First France closed its border with Italy at Ventimiglia, an act which led to migrants protesting - and living - on the rocks there and to Italian police forcibly removing some of them. Then Hungary closed its border with Serbia and announced its intention to suspend the so-called "Dublin rules", under which migrants arriving in the EU have to be processed and apply for asylum in their first country of arrival. Meanwhile you will all have seen the shocking pictures from Calais of hundreds of migrants trying to board UK-bound lorries in any way they can. Not a good week in which to be a migrant, then - or a lorry driver. Whilst I accept that it must be very frightening indeed to be driving towards the Port of Calais in any kind of vehicle at the moment, it remains true that desperate people will resort to desperate measures and people who have been treated brutally will themselves become brutal.
The world's media focus may have temporarily shifted from the sea to the land drama but migrants continue to die in the Mediterranean: On Thursday the Port of Pozzallo again saw the sad sight of a body being carried ashore, this time from a Panamanian ship which had rescued 292 migrants. The dead man is reported to have been from Gambia and it has now been confirmed that he died from gunshot wounds. A man who had travelled with him and who was injured told Italian police that the shots had been fired by Libyan militia who had boarded the migrant boat. This has not yet been confirmed.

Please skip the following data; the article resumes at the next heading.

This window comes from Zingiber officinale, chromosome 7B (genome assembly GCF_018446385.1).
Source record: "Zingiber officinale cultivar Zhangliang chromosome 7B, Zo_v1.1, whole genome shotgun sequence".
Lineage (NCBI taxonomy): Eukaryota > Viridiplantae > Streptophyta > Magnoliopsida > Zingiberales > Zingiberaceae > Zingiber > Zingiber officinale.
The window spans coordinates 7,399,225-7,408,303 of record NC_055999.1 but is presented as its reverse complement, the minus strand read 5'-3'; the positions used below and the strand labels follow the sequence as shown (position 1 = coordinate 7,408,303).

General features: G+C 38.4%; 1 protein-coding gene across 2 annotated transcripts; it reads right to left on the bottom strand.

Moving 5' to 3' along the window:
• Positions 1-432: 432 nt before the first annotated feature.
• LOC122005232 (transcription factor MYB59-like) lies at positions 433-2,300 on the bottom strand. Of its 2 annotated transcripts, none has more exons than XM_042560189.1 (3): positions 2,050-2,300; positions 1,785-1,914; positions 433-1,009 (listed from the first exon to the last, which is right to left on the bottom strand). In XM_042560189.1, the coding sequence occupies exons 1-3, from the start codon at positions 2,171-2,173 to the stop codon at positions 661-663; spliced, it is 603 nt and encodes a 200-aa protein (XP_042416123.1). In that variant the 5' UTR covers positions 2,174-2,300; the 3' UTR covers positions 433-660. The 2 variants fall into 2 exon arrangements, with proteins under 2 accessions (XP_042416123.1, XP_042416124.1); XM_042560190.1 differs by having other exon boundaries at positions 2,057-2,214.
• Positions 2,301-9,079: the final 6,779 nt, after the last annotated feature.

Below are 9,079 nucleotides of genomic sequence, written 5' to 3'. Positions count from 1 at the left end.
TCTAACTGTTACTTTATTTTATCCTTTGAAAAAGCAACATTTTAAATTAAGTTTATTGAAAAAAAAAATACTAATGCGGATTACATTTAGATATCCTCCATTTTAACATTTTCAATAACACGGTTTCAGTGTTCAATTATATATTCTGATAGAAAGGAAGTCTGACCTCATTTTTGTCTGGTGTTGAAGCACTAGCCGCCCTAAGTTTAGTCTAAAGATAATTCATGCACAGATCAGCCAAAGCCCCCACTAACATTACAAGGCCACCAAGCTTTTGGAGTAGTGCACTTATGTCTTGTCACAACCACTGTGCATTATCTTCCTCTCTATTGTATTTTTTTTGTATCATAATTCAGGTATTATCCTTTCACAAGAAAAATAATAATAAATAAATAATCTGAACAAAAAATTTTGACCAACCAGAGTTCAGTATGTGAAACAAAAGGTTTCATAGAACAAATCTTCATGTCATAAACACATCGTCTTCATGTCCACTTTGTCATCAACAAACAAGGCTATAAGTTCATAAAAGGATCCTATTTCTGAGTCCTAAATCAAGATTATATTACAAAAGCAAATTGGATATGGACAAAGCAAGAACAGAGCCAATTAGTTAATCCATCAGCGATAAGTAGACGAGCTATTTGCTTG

Yesterday morning a Swedish patrol boat brought 497 migrants who had been rescued in three operations to the Port of Catania. The patrol boat was also carrying the body of a woman and one of her fellow-passengers had been injured.
My own country, of which I am ashamed in this matter, has not only refused to take a migrant quota but has made it known that HMS Enterprise, the replacement ship for HMS Bulwark in the Mediterranean, will concentrate on intercepting people traffickers rather than search and rescue missions. I do not mean to imply that it would not participate in rescue missions if necessary but surely saving lives should be the priority? And does the Royal Navy really think it can do what the Italians, who have a good record in bringing people traffickers to justice, cannot? That is, at the very least, arrogant.
At Thursday night's Council of Europe dinner Premier Renzi has, rightly in my opinion, lambasted EU countries which have refused to take a migrant quota [a share of 40,000 migrants who have arrived in Greece and Italy] and has said,
"If you cannot reach agreement on 40,000 migrants you are not worthy of calling yourselves European. If this is your idea of Europe you can keep it. Either show some solidarity or stop wasting our time."
Update: 26.6.15 at 13.23:
It seems that, after a long night, agreement has been reached on migrant quotas. Mr Renzi has called the agreement "modest" and the UK has, shamefully, opted out.